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Discussion in 'Et Cetera, Et Cetera' started by Mem, Aug 11, 2007.
Yes and no. It shouldn't be, but deep down inside, even when we do selfless things for others, we have some selfish pat me on the back thing going on. You can usually tell if this is the case because one would tell numerous people about or advertise their selfless deed. There are a few people who simply do things and don't say a word, which is admirable.
I never quite understood those friggin' balloons from childrens hospitals. They practically force you to write your name on them so they can hang them in the grocery store, like someone's gonna pick you out and say, "Ahh, what a great person for donating."
What's in it for me?
LOL, good point.
Was Mother Teresa selfless or was she looking for a payoff when she devoted her life to helping the sick and poor? And was Jesus (if you believe in him) looking for a payoff?
Yes they were, it made them feel good to help those people. Everything is about the "payoff"
Nothing is selfless.
I think one thing to take into consideration when it comes to people like Mother Theresa publicity was a consequence of being noticed. I think she did very selfless work (I can't speak for her desire to go to heaven, but that is a payoff, as well) and it was noticed and publicized. That is not her fault.
Jesus? Well, given that he didn't write an autobiography and all word about him comes from the mouths of his followers, I'd say he wasn't looking for the 'look at me' pay off. His payoff (for those who believe) was the salvation of others. Of course, we are talking about a figure that existed so long ago and have had so many voices attached to his story that it's even hard to tell who the real Jesus was in the first place.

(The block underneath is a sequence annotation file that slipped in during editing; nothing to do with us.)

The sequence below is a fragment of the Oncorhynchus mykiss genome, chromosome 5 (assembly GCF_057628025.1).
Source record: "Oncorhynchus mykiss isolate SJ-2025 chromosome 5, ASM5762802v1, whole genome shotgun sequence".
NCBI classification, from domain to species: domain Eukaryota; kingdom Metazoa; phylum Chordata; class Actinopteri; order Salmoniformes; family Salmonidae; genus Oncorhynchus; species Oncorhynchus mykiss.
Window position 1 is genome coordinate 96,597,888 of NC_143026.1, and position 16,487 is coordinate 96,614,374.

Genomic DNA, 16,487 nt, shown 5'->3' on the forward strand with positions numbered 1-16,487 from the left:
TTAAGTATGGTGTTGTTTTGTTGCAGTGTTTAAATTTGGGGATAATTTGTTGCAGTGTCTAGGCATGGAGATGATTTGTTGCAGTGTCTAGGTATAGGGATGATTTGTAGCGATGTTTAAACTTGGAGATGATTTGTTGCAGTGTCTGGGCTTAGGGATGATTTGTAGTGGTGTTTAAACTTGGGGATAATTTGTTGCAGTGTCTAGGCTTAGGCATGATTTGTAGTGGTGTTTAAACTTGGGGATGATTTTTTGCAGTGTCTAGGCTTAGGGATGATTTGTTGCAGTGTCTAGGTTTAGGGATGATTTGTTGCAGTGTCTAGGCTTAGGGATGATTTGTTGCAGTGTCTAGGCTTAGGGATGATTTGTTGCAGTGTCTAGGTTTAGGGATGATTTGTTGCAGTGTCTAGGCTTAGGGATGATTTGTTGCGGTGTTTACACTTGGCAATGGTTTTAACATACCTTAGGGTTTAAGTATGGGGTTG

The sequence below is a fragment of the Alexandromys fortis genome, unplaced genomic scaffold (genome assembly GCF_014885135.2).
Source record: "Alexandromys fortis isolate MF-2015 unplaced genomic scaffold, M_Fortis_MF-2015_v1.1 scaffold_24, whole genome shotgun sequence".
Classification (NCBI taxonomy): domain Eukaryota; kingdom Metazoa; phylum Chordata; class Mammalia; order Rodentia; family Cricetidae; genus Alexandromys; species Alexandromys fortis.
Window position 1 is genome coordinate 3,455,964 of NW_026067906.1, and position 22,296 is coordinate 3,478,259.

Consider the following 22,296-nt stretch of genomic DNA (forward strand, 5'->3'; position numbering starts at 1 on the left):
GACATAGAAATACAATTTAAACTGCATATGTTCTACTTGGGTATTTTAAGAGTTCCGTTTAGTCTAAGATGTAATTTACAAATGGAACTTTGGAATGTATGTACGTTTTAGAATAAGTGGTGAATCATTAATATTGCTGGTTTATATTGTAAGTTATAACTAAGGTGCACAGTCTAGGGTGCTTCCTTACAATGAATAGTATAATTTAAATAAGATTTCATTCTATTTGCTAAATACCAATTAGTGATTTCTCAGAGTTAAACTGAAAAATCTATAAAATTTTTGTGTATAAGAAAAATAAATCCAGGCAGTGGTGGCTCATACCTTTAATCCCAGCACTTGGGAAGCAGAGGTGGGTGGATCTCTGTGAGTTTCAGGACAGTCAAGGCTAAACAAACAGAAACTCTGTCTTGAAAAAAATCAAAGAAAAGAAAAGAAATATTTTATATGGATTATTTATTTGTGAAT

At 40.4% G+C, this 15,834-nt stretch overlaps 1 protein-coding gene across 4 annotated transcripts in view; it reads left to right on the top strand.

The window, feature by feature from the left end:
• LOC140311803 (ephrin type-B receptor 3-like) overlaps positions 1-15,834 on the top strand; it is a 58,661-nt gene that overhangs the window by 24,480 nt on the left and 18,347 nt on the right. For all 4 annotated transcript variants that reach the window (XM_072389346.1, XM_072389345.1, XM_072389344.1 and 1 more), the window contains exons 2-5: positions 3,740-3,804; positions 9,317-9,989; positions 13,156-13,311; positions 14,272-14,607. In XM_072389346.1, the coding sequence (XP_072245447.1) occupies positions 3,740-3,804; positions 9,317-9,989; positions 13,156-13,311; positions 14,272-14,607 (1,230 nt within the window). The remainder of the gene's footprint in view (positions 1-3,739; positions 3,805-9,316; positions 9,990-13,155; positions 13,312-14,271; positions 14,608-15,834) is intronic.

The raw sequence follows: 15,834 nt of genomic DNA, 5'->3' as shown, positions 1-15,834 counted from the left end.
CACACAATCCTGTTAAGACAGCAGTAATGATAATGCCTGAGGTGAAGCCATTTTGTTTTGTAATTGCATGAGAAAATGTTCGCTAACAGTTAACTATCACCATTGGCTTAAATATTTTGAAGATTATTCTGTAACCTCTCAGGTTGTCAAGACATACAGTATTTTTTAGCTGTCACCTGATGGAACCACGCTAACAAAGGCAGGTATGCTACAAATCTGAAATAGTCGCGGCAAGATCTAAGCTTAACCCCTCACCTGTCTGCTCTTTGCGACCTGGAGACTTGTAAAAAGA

I would put it this way:
When we see things clearly, we see that in serving the larger good, we are expressing our better and perhaps most real selves.
So, from an 'enlightened' perspective (sorry, but I don't know how to avoid this hard-to-define word), serving the selfish end and the selfless end carries no contradiction because both may be served through performing the same act.
Yeah, that's the gist of what I was trying to say. LOL
Just to point out folks that I hit the wrong button when I voted. My reason for voting no is quite simple. When I help someone I do it because I want to and not for any other reason. I Presume that most peope but not all do the same.
I understand your view, Everything we do including suicide, is to make ourselves feel better.
I would just like to think that everything is not about a payoff. I am an optimist and happy to be a little naive.
I agree with you Mem101 I knw that some people get a kick out of doing good for others but I'd like to think that there are lots of folks around who do good simply because they want to. I would also say that when they do the said acts they don't consciously think " Hey if I do blah blag wont that make mr frrl good"
I think you are slightly cynical here, just slightly.
Your assumption seems to be that a payoff somehow sullies what might otherwise be a 'pure' action.
But is there anything impure about wanting to be one who does good? one who expresses love and compassion? one who leaves the world on balance better for his walking through it?
I don't think so.
And yet, all these give a form of payoff.
It's good to be an optimist. It think the best way to do it is to CHOOSE the payoffs that benefit the most people.
See, I told you we could get along.:wink:
Of course, Dave, but why do they want to? Because they feel their better angels are served in so doing, it seems to me.
I agree. They don't really have to think about it. The impulse is 'embodied.' They simply know they'll feel better. They move, quite unconsiously, towards what will give them the best kind of (truly good) pleasure.
At least that's Rubi's theory.
And Rubi has to go to bed now. G'night all.:tongue:
:biggrin1: :biggrin1: :biggrin1:
(Mem ... how old are you? PM me if you prefer.)
Yes everything's done for a payoff, when we help someone we feel good that we've helped someone, that's the payoff there. We always get something back from whatever we do otherwise we wouldn't do it, a cynical view but basically we're selfish and look after number 1 even when it appears we're looking after someone else.